• Why You Should Delay Your Newborn Baby’s First Bath

    Never mind the "ick" factor--your little one can benefit from it
  • Why You Should Delay Your Newborn Baby’s First Bath
  • Photo by Ernest F/Wikimedia Commons

    What exactly happens right after you deliver you baby? 

    Once your baby's head emerges -- asuming it's on a head-down position -- doctors and nurses assist you in getting the baby's shoulders and torso out. Next, they (or your husband) will clamp and cut the baby's umbilical cord. Then, your baby will be given an "oil bath" before a quick, warm head-to-toe cleansing.

    However, this not-so-new after-birth trend is changing all that.

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    Along with delaying cord clamping (not earlier than a minute after birth) and eating during labor, a lot of moms in the U.S. are opting to delay their newborn baby's first bath. We're not talking a few more minutes after delivering your baby -- we're talking days, at least for some babies.

    Let us help you imagine what it's like. The vernix, or the waxy white coloring that coats a newborn baby's body while inside the womb, is absorbed into the baby's skin if it's not wiped off. While this new trend sounds unhygienic, experts are backing it up, citing a few benefits for the baby and the mom, too.

    The World Health Organization also recommends to wait at least six hours, or up to 24 hours, if possible, before bathing a newborn baby. The National Health Service in the U.K. agrees. "Vernix should always be left to absorb naturally. This is a natural moisturizer and protects against infection in the first few days." according to its website. New research also shows that the vernix helps strengthen a newborn’s immune system.

    Anita Gupta, M.D., International Board Certified Lactation Consultant at Cambridge Health Alliance in Massachusetts, also adds that the new post-birth practice can help reduce the shock of childbirth -- it is, after all, both a joyous and stressful even for both mom and baby -- and can help reduce the rate of hypoglycemia (low blood sugar) in newborns by almost half.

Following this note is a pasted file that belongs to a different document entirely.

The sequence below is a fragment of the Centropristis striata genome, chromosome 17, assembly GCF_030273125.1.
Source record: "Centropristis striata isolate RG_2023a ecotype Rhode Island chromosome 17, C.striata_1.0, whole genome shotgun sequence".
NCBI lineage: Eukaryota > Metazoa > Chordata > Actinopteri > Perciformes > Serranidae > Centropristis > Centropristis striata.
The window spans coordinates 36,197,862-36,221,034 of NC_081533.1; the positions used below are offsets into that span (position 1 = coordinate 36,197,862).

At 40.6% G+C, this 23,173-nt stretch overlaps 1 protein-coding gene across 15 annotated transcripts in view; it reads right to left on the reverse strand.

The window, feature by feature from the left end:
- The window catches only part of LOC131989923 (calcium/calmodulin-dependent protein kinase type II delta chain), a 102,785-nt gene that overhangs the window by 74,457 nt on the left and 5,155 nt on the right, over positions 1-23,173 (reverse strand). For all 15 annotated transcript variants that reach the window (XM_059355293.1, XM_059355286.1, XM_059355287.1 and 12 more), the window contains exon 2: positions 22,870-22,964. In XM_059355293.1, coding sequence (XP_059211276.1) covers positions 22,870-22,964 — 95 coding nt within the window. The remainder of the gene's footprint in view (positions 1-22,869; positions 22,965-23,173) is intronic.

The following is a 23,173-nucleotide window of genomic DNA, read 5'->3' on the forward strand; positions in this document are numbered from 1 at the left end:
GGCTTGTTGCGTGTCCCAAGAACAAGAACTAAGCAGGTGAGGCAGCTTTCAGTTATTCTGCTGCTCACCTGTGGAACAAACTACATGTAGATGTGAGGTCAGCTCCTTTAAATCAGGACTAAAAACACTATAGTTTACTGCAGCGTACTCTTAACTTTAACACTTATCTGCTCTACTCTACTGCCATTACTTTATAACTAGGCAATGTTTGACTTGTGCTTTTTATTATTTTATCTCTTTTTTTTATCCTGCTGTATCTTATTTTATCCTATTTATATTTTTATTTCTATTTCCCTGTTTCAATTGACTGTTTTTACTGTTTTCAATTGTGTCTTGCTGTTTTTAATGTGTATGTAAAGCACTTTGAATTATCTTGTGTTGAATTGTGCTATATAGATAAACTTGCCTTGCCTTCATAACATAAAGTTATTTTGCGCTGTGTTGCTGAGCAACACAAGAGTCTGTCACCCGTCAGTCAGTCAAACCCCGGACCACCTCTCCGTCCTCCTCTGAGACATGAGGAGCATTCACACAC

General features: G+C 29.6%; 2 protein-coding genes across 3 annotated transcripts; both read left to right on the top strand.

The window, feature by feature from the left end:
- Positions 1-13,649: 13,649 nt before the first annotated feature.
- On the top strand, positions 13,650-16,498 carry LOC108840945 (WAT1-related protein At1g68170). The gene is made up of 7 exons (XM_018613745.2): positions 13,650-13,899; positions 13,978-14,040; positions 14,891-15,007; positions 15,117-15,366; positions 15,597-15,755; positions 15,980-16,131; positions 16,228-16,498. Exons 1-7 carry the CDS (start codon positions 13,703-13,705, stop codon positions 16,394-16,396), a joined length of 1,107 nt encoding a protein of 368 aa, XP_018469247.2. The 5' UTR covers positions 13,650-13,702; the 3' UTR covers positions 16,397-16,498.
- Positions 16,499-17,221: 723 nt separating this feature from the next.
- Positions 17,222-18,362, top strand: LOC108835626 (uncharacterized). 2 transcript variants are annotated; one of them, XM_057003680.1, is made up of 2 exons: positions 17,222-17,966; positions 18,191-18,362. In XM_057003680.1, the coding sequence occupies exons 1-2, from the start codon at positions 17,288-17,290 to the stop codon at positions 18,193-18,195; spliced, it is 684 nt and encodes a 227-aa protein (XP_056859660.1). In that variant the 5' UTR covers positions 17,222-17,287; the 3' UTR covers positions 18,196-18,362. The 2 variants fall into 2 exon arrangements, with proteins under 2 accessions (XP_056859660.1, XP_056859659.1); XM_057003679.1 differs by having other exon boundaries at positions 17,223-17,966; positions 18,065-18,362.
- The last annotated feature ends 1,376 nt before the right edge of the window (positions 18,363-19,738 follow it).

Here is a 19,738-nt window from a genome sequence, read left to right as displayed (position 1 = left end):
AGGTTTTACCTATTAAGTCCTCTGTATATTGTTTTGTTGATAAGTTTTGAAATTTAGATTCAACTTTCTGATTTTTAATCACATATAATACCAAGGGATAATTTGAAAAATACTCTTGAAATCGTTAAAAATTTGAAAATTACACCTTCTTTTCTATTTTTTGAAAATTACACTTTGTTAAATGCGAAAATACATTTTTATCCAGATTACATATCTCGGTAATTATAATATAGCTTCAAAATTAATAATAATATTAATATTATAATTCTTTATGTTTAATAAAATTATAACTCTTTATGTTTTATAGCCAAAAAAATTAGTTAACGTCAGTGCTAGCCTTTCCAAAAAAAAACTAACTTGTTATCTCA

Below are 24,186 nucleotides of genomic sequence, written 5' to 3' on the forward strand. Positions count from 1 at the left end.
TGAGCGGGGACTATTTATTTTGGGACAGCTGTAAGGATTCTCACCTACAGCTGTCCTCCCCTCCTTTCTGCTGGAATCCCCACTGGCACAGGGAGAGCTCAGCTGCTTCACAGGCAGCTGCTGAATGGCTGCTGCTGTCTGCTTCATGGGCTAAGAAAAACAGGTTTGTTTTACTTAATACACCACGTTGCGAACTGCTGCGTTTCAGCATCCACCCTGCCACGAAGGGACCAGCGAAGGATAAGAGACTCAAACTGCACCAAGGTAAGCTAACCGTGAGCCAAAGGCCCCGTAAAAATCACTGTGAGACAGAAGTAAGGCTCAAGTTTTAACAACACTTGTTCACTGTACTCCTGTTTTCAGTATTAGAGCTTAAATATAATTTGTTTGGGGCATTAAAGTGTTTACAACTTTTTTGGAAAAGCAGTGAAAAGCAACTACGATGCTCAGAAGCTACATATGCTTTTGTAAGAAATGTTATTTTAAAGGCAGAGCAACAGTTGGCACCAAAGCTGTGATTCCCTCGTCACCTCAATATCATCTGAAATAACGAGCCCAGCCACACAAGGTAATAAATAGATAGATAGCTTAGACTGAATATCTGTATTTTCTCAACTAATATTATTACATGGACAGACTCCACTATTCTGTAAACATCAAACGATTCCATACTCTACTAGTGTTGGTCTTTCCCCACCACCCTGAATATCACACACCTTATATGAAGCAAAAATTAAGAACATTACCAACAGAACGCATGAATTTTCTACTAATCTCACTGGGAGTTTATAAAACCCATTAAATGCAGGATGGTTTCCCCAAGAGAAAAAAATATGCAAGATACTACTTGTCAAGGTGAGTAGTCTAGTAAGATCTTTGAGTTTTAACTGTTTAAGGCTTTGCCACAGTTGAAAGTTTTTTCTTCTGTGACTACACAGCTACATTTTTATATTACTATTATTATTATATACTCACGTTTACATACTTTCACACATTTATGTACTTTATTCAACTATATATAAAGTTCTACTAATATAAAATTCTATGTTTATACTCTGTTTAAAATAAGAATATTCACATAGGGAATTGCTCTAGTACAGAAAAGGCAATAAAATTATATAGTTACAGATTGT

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    Delaying a baby's first bath also helps promote immediate skin-to-skin contact between mother and child and breastfeeding. In the Philippines, the Department of Health's Unang Yakap (First Embrace) campaign, which was launched in 2009, puts more importance on skin-to-skin contact right after birth than bathing the newborn. This simple act transfers warmth, placental blood and protective bacteria, and promotes exclusive breastfeeding. It allows for mom and child bonding, too.

    How do you find this "trend"? After learning about the expert-backed reasons why it’s all good for mom and baby, it’s not hard to understand why many moms are embracing the practice. As long as your new little bundle of joy is dry, comfy, and happy -- and you have your doctor's approval -- there should be nothing to worry about.

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    Sources:
    December 31, 2015. “No-Bathe Birthing Trend Sees Mothers Not Washing Their Newborns For Days” (huffingtonpost.co.uk)
    December 29, 2015. “This hot new birthing trend is just a little bit dirty” (sheknows.com)
    Undated article. "At Cambridge Health Alliance, Delaying Baby's Bath Improves Baby's Health" (patientcarelink.org)
    World Health Organization's "Guidelines on Newborn Health" (who.int)

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